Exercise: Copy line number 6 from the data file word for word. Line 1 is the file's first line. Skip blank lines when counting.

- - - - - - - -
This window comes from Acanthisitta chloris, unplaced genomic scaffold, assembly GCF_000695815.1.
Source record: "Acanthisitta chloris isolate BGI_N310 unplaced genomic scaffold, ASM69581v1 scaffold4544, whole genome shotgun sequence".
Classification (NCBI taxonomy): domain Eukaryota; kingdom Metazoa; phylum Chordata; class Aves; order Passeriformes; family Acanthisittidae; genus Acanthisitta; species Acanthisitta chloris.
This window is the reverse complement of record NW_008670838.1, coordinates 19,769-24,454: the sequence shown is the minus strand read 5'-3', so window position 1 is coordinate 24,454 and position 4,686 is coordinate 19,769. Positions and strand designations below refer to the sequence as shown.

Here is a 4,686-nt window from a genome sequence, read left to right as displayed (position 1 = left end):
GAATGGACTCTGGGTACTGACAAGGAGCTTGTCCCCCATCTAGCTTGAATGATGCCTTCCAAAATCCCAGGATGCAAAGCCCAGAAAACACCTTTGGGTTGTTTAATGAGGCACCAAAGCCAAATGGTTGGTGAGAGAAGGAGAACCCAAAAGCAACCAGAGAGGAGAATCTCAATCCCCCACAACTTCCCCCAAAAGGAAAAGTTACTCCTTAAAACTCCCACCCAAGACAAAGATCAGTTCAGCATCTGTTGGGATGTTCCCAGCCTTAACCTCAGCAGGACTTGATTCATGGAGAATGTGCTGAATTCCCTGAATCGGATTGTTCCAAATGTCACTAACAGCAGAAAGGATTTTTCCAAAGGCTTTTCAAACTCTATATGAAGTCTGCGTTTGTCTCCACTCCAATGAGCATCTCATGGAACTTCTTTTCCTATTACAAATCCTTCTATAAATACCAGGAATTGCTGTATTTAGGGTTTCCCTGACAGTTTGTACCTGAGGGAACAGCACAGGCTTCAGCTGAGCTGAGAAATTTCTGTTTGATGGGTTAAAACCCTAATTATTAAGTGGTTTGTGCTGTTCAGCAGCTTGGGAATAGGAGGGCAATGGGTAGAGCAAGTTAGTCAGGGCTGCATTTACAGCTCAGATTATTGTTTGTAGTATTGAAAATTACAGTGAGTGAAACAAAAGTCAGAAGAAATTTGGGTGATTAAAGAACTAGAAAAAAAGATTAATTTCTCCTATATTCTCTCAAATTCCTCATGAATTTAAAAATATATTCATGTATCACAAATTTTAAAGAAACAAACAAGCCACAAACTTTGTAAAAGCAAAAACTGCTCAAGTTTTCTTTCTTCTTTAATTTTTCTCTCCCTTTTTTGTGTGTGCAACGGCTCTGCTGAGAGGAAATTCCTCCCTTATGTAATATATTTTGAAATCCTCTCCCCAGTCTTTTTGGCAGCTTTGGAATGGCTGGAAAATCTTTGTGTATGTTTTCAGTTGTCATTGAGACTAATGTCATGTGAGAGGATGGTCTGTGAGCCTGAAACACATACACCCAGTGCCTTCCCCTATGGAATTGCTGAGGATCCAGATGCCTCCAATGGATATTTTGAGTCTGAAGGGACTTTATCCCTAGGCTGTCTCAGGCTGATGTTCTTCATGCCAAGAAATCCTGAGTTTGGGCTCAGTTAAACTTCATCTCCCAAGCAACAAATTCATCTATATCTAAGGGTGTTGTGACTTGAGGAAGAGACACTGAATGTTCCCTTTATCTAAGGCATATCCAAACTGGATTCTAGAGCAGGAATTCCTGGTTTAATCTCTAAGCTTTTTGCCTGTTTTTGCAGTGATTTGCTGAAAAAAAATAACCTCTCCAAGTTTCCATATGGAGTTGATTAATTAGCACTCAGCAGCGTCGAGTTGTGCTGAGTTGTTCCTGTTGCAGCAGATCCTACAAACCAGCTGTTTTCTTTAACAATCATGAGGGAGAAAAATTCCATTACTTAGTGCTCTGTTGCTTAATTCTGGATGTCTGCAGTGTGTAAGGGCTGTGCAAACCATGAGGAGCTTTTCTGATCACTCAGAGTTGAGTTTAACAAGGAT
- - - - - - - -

GAATGGACTCTGGGTACTGACAAGGAGCTTGTCCCCCATCTAGCTTGAATGATGCCTTCCAAAATCCCAGGATGCAAAGCCCAGAAAACACCTTTGGGTTGTTTAATGAGGCACCAAAGCCAAATGGTTGGTGAGAGAAGGAGAACCCAAAAGCAACCAGAGAGGAGAATCTCAATCCCCCACAACTTCCCCCAAAAGGAAAAGTTACTCCTTAAAACTCCCACCCAAGACAAAGATCAGTTCAGCATCTGTTGGGATGTTCCCAGCCTTAACCTCAGCAGGACTTGATTCATGGAGAATGTGCTGAATTCCCTGAATCGGATTGTTCCAAATGTCACTAACAGCAGAAAGGATTTTTCCAAAGGCTTTTCAAACTCTATATGAAGTCTGCGTTTGTCTCCACTCCAATGAGCATCTCATGGAACTTCTTTTCCTATTACAAATCCTTCTATAAATACCAGGAATTGCTGTATTTAGGGTTTCCCTGACAGTTTGTACCTGAGGGAACAGCACAGGCTTCAGCTGAGCTGAGAAATTTCTGTTTGATGGGTTAAAACCCTAATTATTAAGTGGTTTGTGCTGTTCAGCAGCTTGGGAATAGGAGGGCAATGGGTAGAGCAAGTTAGTCAGGGCTGCATTTACAGCTCAGATTATTGTTTGTAGTATTGAAAATTACAGTGAGTGAAACAAAAGTCAGAAGAAATTTGGGTGATTAAAGAACTAGAAAAAAAGATTAATTTCTCCTATATTCTCTCAAATTCCTCATGAATTTAAAAATATATTCATGTATCACAAATTTTAAAGAAACAAACAAGCCACAAACTTTGTAAAAGCAAAAACTGCTCAAGTTTTCTTTCTTCTTTAATTTTTCTCTCCCTTTTTTGTGTGTGCAACGGCTCTGCTGAGAGGAAATTCCTCCCTTATGTAATATATTTTGAAATCCTCTCCCCAGTCTTTTTGGCAGCTTTGGAATGGCTGGAAAATCTTTGTGTATGTTTTCAGTTGTCATTGAGACTAATGTCATGTGAGAGGATGGTCTGTGAGCCTGAAACACATACACCCAGTGCCTTCCCCTATGGAATTGCTGAGGATCCAGATGCCTCCAATGGATATTTTGAGTCTGAAGGGACTTTATCCCTAGGCTGTCTCAGGCTGATGTTCTTCATGCCAAGAAATCCTGAGTTTGGGCTCAGTTAAACTTCATCTCCCAAGCAACAAATTCATCTATATCTAAGGGTGTTGTGACTTGAGGAAGAGACACTGAATGTTCCCTTTATCTAAGGCATATCCAAACTGGATTCTAGAGCAGGAATTCCTGGTTTAATCTCTAAGCTTTTTGCCTGTTTTTGCAGTGATTTGCTGAAAAAAAATAACCTCTCCAAGTTTCCATATGGAGTTGATTAATTAGCACTCAGCAGCGTCGAGTTGTGCTGAGTTGTTCCTGTTGCAGCAGATCCTACAAACCAGCTGTTTTCTTTAACAATCATGAGGGAGAAAAATTCCATTACTTAGTGCTCTGTTGCTTAATTCTGGATGTCTGCAGTGTGTAAGGGCTGTGCAAACCATGAGGAGCTTTTCTGATCACTCAGAGTTGAGTTTAACAAGGAT